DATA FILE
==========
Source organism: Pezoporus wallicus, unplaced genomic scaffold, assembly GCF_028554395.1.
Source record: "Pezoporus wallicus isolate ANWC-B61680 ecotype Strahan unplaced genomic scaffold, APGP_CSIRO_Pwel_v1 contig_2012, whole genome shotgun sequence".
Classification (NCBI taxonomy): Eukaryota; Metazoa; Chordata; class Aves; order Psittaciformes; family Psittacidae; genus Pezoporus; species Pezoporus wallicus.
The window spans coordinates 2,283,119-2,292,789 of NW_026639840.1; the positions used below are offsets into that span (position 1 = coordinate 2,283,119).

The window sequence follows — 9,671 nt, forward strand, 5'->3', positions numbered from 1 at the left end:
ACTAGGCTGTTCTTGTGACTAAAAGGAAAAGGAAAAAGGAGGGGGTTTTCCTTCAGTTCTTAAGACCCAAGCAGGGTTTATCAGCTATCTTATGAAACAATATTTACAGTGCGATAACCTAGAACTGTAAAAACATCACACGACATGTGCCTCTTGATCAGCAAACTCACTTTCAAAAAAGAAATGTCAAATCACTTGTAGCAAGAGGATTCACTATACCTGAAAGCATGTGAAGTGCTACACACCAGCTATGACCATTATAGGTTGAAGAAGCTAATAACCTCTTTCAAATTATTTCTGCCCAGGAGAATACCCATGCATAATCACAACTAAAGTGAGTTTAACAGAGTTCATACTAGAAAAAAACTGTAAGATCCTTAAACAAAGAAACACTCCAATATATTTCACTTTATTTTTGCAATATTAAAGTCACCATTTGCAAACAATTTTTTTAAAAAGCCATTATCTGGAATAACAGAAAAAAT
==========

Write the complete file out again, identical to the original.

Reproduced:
Source organism: Pezoporus wallicus, unplaced genomic scaffold, assembly GCF_028554395.1.
Source record: "Pezoporus wallicus isolate ANWC-B61680 ecotype Strahan unplaced genomic scaffold, APGP_CSIRO_Pwel_v1 contig_2012, whole genome shotgun sequence".
Classification (NCBI taxonomy): Eukaryota; Metazoa; Chordata; class Aves; order Psittaciformes; family Psittacidae; genus Pezoporus; species Pezoporus wallicus.
The window spans coordinates 2,283,119-2,292,789 of NW_026639840.1; the positions used below are offsets into that span (position 1 = coordinate 2,283,119).

The window sequence follows — 9,671 nt, forward strand, 5'->3', positions numbered from 1 at the left end:
ACTAGGCTGTTCTTGTGACTAAAAGGAAAAGGAAAAAGGAGGGGGTTTTCCTTCAGTTCTTAAGACCCAAGCAGGGTTTATCAGCTATCTTATGAAACAATATTTACAGTGCGATAACCTAGAACTGTAAAAACATCACACGACATGTGCCTCTTGATCAGCAAACTCACTTTCAAAAAAGAAATGTCAAATCACTTGTAGCAAGAGGATTCACTATACCTGAAAGCATGTGAAGTGCTACACACCAGCTATGACCATTATAGGTTGAAGAAGCTAATAACCTCTTTCAAATTATTTCTGCCCAGGAGAATACCCATGCATAATCACAACTAAAGTGAGTTTAACAGAGTTCATACTAGAAAAAAACTGTAAGATCCTTAAACAAAGAAACACTCCAATATATTTCACTTTATTTTTGCAATATTAAAGTCACCATTTGCAAACAATTTTTTTAAAAAGCCATTATCTGGAATAACAGAAAAAAT